theory and the practical validity of privilege, but, on the contrary,
the practical abolition of privilege, free industry, free trade, etc.,
conform to ‘free theory’, where the public system is not opposed by any
privileged exclusivity, (…) – only here is the fully developed modern
state to be found. (…)
“The [modern] state declares that religion, like other elements of
life, only begins to exist in its full scope when the state declares it
to be non-political and therefore leaves it to itself. To the
dissolution of the political existence of those elements, as for
example, the dissolution of [the political existence of – RY] property
by the abolition of the property qualification for electors, the
dissolution of [the political existence of – RY] religion by abolition
of the state church, to this proclamation of their civil death
corresponds their most vigorous life, which henceforth obeys its own
laws undisturbed and develops to its full scope.” (Ibid., pp 143 –145)

“The truly religious state is the theocratic state; the head of such
states must be either the God of religion, Jehovah himself, as in the
Jewish state, or God's representative, the Dalai Lama, as in Tibet, or
finally, as Görres rightly demands in his recent book, all the
states must subordinate themselves to a church which is an “infallible
church”. For where, as under Protestantism, there is no supreme head of
the church, the rule of religion is nothing but the religion of rule,
the cult of the government's will.
“Once a state includes several creeds having equal rights, it can no
longer be a religious state without being a violation of the rights of
the particular creeds, a church which condemns all adherents of a
different creed as heretics, which makes every morsel of bread depend
one's faith, and which makes dogma the link between individuals and
their existence as citizens of the state. (…)
“There exists a dilemma in the face of which ‘common’ sense is
“Either the Christian state corresponds to the concept of the state as
the realisation of rational freedom, and then the state only needs to
a rational state in order to be a Christian state and it suffices to
derive the state from the rational character of human relations, a task
which philosophy accomplishes; or the state of rational freedom cannot
be derived from Christianity, and then you yourself will admit that
derivation is not intended by Christianity, since it does not want a
state, and a state that is not the realisation of rational freedom is a
bad state.
“You may solve this dilemma in whatever way you like, you will have to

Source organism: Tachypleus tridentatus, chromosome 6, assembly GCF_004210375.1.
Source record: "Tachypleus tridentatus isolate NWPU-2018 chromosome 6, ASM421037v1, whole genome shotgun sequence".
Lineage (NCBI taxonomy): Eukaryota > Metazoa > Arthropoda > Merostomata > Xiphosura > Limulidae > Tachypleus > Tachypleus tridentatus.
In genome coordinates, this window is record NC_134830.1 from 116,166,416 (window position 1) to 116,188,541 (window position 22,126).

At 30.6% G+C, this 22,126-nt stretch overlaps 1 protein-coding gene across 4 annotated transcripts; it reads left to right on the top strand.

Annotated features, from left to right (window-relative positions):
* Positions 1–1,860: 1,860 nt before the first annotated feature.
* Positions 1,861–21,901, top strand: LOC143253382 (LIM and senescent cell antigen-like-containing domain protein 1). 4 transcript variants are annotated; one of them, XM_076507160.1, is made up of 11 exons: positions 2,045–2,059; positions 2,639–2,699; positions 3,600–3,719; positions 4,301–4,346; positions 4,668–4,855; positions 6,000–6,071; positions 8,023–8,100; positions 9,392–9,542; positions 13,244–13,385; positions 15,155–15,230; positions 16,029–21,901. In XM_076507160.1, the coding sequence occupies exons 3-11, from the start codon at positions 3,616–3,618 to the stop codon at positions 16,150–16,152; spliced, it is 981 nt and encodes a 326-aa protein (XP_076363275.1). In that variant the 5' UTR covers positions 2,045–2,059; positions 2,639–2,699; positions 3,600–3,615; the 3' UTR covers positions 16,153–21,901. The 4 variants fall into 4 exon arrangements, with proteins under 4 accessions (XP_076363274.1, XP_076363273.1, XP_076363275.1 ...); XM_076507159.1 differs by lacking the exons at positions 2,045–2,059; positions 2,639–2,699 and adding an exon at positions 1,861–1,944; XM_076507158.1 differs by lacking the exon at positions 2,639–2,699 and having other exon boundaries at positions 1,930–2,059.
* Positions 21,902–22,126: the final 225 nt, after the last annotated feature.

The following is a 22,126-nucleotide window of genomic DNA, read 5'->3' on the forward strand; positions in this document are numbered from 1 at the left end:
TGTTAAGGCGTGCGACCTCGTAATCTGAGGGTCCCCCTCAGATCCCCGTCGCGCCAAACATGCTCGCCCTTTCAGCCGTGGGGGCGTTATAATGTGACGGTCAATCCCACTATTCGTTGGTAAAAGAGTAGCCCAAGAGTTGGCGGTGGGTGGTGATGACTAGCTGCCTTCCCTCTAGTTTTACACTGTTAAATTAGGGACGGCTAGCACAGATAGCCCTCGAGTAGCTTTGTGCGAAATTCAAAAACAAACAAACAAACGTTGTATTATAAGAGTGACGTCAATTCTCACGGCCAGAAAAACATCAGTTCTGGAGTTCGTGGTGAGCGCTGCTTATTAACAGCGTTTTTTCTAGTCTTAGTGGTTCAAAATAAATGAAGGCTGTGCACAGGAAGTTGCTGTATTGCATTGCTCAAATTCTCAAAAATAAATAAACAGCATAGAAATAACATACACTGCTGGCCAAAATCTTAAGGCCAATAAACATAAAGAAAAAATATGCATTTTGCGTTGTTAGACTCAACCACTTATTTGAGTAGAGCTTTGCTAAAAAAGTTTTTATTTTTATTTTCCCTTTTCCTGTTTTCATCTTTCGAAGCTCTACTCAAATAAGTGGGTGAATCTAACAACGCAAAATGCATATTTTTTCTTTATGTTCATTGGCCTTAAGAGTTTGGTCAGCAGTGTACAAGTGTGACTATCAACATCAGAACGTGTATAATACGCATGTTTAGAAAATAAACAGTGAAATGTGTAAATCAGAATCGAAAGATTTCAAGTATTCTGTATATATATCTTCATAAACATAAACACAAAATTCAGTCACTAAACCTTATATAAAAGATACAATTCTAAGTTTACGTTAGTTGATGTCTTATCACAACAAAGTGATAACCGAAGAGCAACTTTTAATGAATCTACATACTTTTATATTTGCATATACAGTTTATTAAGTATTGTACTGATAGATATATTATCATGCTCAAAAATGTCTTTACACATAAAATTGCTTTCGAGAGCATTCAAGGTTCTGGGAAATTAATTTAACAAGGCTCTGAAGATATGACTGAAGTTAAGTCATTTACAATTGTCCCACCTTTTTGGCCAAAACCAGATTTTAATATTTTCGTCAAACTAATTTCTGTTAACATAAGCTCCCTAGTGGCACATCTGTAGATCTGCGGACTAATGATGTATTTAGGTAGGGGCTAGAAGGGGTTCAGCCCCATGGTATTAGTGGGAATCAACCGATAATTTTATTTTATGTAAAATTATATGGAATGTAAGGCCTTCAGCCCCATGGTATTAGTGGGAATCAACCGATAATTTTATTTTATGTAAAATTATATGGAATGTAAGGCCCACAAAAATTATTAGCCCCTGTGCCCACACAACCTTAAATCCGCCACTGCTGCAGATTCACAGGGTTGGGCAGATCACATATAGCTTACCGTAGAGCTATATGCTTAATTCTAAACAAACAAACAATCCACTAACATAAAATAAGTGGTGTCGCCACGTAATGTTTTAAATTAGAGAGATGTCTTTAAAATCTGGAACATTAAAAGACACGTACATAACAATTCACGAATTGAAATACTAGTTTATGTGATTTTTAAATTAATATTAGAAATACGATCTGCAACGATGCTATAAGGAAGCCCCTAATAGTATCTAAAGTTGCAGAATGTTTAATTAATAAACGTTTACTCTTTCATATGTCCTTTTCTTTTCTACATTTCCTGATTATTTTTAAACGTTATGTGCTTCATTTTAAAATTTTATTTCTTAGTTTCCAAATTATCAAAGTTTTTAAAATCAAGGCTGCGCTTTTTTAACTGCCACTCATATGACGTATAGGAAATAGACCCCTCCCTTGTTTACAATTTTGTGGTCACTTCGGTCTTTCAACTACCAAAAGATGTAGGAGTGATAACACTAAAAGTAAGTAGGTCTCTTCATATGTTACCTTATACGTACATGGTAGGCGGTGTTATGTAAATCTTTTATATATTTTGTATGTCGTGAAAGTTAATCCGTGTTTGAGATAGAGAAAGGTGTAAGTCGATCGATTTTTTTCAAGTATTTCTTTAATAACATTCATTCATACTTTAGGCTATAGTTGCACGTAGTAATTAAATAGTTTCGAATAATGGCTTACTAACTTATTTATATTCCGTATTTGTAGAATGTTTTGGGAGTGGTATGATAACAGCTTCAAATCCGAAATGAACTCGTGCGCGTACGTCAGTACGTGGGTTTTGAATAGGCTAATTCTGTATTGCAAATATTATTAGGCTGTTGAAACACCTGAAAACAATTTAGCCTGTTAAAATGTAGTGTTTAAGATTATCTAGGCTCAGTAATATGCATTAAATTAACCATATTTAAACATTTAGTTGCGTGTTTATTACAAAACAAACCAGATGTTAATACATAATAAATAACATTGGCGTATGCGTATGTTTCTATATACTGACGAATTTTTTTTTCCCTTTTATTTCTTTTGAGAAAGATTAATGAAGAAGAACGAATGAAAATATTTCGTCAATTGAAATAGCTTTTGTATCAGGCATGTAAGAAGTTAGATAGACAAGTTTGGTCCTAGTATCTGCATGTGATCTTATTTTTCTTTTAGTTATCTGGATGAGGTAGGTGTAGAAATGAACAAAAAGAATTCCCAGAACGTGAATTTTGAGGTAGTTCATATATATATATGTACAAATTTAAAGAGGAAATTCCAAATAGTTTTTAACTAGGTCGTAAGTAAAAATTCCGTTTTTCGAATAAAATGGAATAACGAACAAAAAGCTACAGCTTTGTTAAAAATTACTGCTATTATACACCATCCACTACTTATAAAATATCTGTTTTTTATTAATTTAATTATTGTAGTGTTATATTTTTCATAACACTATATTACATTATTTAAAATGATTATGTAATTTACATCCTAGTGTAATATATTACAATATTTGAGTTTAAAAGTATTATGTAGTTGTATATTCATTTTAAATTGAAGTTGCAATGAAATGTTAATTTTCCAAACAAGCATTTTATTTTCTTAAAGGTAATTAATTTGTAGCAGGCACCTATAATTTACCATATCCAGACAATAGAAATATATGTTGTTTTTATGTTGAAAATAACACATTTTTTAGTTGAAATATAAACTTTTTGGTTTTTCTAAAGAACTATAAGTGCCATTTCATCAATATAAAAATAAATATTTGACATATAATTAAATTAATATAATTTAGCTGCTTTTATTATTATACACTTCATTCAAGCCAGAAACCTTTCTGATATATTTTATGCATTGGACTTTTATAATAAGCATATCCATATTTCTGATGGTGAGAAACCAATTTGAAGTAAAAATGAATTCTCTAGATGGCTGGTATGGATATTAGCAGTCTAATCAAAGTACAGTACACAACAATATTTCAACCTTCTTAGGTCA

admit that the state must be built on the basis of free reason, and not
of religion. (…)
“In the political sphere, philosophy has done nothing that physics,
mathematics, medicine, and every science, have not done in their
respective spheres. Bacon of Verulam (…) emancipated physics from
theology and it became fertile. Just as you do not ask the physician
whether he is a believer, you have no reason to ask the politician
either. (…) Earlier, however, Machiavelli and Campanella, and later
Hobbes, Spinoza, Hugo Grotius, right down to Rousseau, Fichte and
began to regard the state through human eyes and to deduce its natural
laws from reason and experience, and not from theology. In so doing,
they were as little deterred as Copernicus was by the fact that Joshua
bade the sun stand still over Gideon and the moon in the valley of
Ajalon. Recent philosophy has only continued the work begun by
Heraclitus and Aristotle. (…) Of course, the ignorance (…) regards
ideas of history as having suddenly occurred to certain individuals
overnight, because they are new to it and reached it only overnight; it
forgets that it itself is assuming the old role of the doctor of the
Sorbonne who considered it his duty to accuse Montesquieu publicly of
being so frivolous as to declare that the supreme merit of the state
political, not ecclesiastical, virtue. (…)
“Whereas the earlier philosophers of constitutional law proceeded in
their account of the formation of the state from the instincts either
ambition or gregariousness, or even from reason, though not social
reason, but the reason of the individual, the more ideal and profound
view of recent philosophy proceeds from the idea of the whole. It looks
on the state as the great organism, in which legal, moral and political
freedom must be realised, and in which the individual citizen, in
obeying the laws of the state, only obeys the natural laws of his own
reason, of human reason.” (K. Marx, The Leading Article in No. 179 of
the Kölnische Zeitung, MECW, p. 184.)